BlackBerry is back, baby. The brand had always marketed their phones towards business users, and their main selling point was always the physical keyboard.
Unfortunately, BlackBerry’s proprietary OS couldn’t stand out among the sea of Android phones and the always-popular iPhones.
BlackBerry tried two years ago, with the Priv, a premium-priced sliding Android phone. The fact that you’re probably scratching your head at that name should tell you a little about the success of that phone.
There was also the problem of BlackBerry declaring their withdrawal from the smartphone market.
Now, BlackBerry has returned with their second attempt at an Android phone, the KeyOne.
At first glance, the phone looks pretty good. It’s got a solid look, and is built out of aluminium and finished with Gorilla Glass 4 on the front. Quite a premium feel for a phone priced at 549 USD (considered a mid-tier price range).
The screen is smaller than other flagship phones, but the fact that the phone comes with a physical keyboard offsets that difference. In normal touchscreen phones, you’ll usually have nearly half the screen covered by the on-screen keyboard, but for the KeyOne, nothing on the 4.5-inch touchscreen will be blocked by any pesky virtual keyboards.
The keyboard here is the star of the show. It’s touch-sensitive, and chock full of features. You could scroll from the keyboard instead of the screen, program the keys as app shortcuts, just start typing for an immediate Google search, and there’s even a fingerprint sensor on the spacebar.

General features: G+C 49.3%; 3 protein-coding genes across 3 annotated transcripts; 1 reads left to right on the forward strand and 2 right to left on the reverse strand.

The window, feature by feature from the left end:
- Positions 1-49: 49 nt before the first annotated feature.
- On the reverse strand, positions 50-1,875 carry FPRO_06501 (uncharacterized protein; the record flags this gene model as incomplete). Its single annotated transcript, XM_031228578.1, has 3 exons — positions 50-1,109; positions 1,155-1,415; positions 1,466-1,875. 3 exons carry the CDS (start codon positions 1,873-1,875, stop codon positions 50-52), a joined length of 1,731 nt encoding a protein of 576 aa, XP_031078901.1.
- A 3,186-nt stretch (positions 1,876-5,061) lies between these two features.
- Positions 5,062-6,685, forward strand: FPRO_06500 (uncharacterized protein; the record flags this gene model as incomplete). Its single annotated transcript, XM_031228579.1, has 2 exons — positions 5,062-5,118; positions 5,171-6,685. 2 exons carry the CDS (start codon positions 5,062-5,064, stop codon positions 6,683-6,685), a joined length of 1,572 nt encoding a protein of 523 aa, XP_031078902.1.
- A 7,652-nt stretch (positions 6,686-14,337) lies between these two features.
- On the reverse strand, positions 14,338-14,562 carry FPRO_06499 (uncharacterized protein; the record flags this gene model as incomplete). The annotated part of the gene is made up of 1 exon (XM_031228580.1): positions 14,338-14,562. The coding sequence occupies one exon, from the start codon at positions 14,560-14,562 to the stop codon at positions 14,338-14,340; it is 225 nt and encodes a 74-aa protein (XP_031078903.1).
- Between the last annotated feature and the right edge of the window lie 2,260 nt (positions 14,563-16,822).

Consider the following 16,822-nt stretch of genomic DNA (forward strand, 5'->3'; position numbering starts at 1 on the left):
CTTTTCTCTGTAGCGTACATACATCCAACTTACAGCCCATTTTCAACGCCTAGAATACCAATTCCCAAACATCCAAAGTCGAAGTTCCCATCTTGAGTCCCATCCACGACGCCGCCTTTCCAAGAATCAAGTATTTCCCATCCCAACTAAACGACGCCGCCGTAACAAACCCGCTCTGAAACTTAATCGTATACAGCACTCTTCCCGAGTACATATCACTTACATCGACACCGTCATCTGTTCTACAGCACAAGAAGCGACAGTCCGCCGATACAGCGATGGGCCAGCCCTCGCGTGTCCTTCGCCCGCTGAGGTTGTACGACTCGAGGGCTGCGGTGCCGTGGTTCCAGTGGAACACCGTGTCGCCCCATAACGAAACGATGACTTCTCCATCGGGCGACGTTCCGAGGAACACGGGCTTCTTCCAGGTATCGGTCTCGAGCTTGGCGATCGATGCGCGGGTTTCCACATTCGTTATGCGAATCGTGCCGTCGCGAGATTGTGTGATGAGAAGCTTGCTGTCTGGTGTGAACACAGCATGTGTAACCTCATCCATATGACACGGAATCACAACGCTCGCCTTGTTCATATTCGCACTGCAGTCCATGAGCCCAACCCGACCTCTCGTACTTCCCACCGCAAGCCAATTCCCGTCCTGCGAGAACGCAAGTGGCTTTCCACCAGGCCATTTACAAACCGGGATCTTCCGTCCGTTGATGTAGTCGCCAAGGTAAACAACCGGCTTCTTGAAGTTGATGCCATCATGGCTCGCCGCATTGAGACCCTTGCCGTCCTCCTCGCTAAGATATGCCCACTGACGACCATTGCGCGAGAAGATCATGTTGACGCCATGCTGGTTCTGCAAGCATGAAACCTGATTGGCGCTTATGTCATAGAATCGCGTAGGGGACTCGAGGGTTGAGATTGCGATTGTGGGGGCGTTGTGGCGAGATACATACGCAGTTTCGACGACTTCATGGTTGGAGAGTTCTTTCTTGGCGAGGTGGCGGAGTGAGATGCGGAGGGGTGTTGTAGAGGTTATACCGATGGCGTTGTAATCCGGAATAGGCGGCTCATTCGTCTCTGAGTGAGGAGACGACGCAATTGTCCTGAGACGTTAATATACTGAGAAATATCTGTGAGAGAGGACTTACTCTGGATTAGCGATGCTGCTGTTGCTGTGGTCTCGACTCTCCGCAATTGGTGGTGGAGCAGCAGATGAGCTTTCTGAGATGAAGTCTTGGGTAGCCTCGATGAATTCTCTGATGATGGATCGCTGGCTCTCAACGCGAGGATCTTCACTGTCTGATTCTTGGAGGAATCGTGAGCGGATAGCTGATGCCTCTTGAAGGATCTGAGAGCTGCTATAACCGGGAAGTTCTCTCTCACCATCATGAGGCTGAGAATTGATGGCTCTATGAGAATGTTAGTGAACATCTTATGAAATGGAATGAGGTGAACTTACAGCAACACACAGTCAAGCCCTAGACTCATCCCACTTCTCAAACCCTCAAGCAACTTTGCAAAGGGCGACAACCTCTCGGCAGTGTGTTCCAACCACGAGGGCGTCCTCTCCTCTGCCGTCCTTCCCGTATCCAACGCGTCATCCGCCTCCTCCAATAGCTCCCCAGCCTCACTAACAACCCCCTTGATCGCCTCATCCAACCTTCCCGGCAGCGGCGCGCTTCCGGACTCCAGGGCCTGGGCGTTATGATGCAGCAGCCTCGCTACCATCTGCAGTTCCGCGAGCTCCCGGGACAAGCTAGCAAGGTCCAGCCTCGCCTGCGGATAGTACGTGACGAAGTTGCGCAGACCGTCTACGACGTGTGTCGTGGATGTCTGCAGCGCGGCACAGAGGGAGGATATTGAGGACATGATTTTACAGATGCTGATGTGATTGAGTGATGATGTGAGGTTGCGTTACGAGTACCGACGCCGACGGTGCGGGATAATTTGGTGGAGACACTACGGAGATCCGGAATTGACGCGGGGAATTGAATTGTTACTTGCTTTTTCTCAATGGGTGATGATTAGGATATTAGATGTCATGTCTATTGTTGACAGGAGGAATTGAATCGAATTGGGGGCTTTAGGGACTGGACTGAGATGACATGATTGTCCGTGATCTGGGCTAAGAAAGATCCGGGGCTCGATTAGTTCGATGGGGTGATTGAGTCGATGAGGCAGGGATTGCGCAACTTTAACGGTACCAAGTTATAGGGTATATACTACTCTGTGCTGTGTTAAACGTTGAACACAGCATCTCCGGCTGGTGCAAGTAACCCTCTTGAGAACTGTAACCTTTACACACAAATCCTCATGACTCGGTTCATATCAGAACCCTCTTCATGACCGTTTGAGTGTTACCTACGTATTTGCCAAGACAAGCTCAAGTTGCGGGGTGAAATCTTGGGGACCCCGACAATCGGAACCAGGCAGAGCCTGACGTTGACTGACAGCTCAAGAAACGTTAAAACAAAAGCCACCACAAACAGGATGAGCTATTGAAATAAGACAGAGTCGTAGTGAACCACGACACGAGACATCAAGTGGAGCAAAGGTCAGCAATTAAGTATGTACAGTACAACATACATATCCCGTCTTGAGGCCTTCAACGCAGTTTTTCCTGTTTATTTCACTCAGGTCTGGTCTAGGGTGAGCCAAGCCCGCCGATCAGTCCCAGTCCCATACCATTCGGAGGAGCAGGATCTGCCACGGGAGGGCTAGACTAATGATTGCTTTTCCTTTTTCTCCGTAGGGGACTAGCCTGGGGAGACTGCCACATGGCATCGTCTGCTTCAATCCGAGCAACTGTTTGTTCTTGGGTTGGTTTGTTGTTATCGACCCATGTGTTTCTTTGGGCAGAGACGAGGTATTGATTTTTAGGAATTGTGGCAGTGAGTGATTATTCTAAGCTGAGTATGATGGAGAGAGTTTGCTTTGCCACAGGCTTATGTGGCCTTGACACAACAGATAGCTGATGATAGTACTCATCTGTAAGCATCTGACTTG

Another draw for the phone is its massive battery. It comes packaged with a huge 3505mAh battery, with a more power-efficient (but slightly weaker) processor than its competitors. The KeyOne is almost definitely going to last longer than most other phones.
The biggest foreseeable problem for the KeyOne, however, is probably its mediocrity in almost every other way. There’s nothing to be said on bezels when the phone has an actual physical keyboard. Every other major smartphone company is doubling down on the camera, and BlackBerry’s not targeting an audience that uses the camera much anyway.
The phone is also slightly thicker than even current phones out there, which has the benefit of feeling very solid and sturdy, but it’s also heavier and bulkier.
It’s entirely up to you to decide whether a physical keyboard is worth the choice of an admittedly mid-tier smartphone. It’s exciting, if you miss the age of physical QWERTY keyboards.
You’re probably not going to type any faster on a physical keyboard than on a touch-screen one, but there are tangible advantages. Nonetheless, the KeyOne has got some interesting features that may help BlackBerry carve out a niche in the market.
Featured Image: crackberry.com
This article was first published on goodyfeed.com
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